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pdf

can't follow the links to the pdfs tonight. Getting error.
 

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It's great to see GCO taking action to correct Cowetta's ordinance. =D>

At the same time, I find always find it disappointing when people like the country commission and county attorney fail to act reasonably and force litigiation. I get the feeling that they know their ordinance is not legitimate, but hope to get their way by dragging their feet until the opposition simply gives up. :shakehead:

Does the county atttorney have an obligation to tell the commission to repeal the ordinance if she sees a conflict or is her obligation to make every possible argument she can to uphold the county's ordinances?
 

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Sledgehammer
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Discussion Starter · #7 ·
The "county attorney" is a law firm. Its obligation is to represent its client, the county, whose wishes are expressed through its board and administration.
 

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Of course, one would expect that if the county commission said, "We want to pass an ordinance that allows our Sheriff's Deputies to arrest anyone overheard in a county park discussing political matters and jail them for up to six months," that the county attorney's obligation would not be to tell them that is ok.

:wink:
 

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Looks great. It's really refreshing to know that my tiny little $15 is actually going to something that is working to make a noticeable & active difference in the state I live.

=D>

I even looked up that latin bit about being outside their power. hehehe.
 

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So, they are basically denying that their law is pre-empted? On what basis though? Looks like they just copy and pasted the same response 30 times over. How can a judge look at that and garner anything of value other than that they deny the allegations? I'm no lawyer but that looks like an incredibly lazy and half-assed response :?:
 

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Thats what I thought too. Basically saying the language of the code is plain, we can ban firearms from our parks. They did that or they just disagreed with the whole paragraph.
 

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Malum Prohibitum said:
Of course, one would expect that if the county commission said, "We want to pass an ordinance that allows our Sheriff's Deputies to arrest anyone overheard in a county park discussing political matters and jail them for up to six months," that the county attorney's obligation would not be to tell them that is ok.

:wink:
True but it would still be their job to defend them in court if they insisted on passing such an ordinance. They might not be able to mount a decent defense but they would still have to try.

Looks like that may be the case in this case. They did not cite case law or a law a single time. :shock:

I guess we will get to see how close the Superior Court Judge and the County Atty are. :wink:
 

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Question. In their answer there is a section entitled "First Defense" that states the following:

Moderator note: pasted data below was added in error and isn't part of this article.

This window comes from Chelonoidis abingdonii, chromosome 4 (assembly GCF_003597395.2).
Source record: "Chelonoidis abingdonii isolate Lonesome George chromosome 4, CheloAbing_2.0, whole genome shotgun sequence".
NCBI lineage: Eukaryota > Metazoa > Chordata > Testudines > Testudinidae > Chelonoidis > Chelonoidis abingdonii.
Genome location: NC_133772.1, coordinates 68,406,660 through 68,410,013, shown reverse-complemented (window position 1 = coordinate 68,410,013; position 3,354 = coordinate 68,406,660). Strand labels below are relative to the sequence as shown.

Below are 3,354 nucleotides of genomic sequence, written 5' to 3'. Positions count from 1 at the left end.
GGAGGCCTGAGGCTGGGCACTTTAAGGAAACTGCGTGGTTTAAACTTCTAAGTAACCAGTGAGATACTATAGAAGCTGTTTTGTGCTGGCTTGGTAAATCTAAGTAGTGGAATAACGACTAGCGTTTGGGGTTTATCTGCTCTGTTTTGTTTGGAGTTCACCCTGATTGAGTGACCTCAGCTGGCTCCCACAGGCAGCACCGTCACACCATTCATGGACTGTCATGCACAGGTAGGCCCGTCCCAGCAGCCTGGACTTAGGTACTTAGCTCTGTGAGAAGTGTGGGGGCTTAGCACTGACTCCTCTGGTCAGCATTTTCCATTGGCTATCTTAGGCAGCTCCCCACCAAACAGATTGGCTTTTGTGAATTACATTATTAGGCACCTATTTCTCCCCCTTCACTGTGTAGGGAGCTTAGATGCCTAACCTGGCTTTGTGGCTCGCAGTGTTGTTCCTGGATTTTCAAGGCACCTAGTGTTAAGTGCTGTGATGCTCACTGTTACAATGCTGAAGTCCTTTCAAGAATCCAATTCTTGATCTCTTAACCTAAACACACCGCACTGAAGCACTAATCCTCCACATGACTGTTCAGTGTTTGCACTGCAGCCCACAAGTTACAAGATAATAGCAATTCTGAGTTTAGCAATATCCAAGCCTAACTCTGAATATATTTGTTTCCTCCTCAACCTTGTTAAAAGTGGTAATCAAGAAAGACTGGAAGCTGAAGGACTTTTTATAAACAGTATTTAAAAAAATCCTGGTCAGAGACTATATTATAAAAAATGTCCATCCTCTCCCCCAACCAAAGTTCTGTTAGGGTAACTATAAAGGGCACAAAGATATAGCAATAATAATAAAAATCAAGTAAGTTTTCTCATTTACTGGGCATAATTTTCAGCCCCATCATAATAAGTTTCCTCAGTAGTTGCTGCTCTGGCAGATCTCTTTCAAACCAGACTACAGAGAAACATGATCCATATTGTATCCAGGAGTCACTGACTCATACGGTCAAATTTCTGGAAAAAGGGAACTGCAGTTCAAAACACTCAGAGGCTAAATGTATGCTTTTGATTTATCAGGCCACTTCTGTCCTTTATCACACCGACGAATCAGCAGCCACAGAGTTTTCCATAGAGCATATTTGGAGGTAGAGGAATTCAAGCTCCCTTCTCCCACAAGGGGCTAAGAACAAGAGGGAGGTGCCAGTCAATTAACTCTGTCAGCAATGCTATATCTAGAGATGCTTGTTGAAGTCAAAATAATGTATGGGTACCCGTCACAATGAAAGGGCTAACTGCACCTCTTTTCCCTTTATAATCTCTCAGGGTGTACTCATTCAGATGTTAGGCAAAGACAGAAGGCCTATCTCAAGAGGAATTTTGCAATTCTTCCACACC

Plaintiffs have failed to state a claim against Coweta County upon which relief can be granted.
Are they saying that they think that you are not due relief because they aren't wrong? Or, are they saying that they have no power to grant the relief that you ask?
 

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WHEREFORE, having fully answered Plaintiffs' Complaint, Coweta County respectfully prays: ...
b. that all costs of court be cast upon the Plaintiffs;
Am I the only one that is incensed by this? :x
 

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That defense means that they think the Complaint should be dismissed because, just looking at the face of Complaint, it does not state anything that a court can grant relief upon. It is a way of stating that the Court should simply throw the Complaint out.

If you sued someone for fraud, but did not state the elements of a fraud claim, then it would be thrown out.

In this case, they do not really believe it, or they would have filed a motion. In other words, it is a frivolous defense, but a disturbingly common one. Lots of attorneys simply state that as a matter of course in every answer they file, with no basis for stating it. Unfortunately, judges do not very frequently take action against attorneys who do this sort of thing.
 

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Malum Prohibitum said:
Lots of attorneys simply state that as a matter of course in every answer they file, with no basis for stating it. Unfortunately, judges do not very frequently take action against attorneys who do this sort of thing.
I was suspicious that it was baseless :bsflag:. If I were the judge (let's all hope it never comes to that), this would really anger me. What action could the judge take if he were so inclined? Something more substantial than voicing his disapproval on the record?
 

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geaux_tigers said:
What action could the judge take if he were so inclined? Something more substantial than voicing his disapproval on the record?
Sanctions. Financial, like an award of money against the party or the attorney. Legal, like striking the answer and declaring them in default. Neither one is very likely.
 
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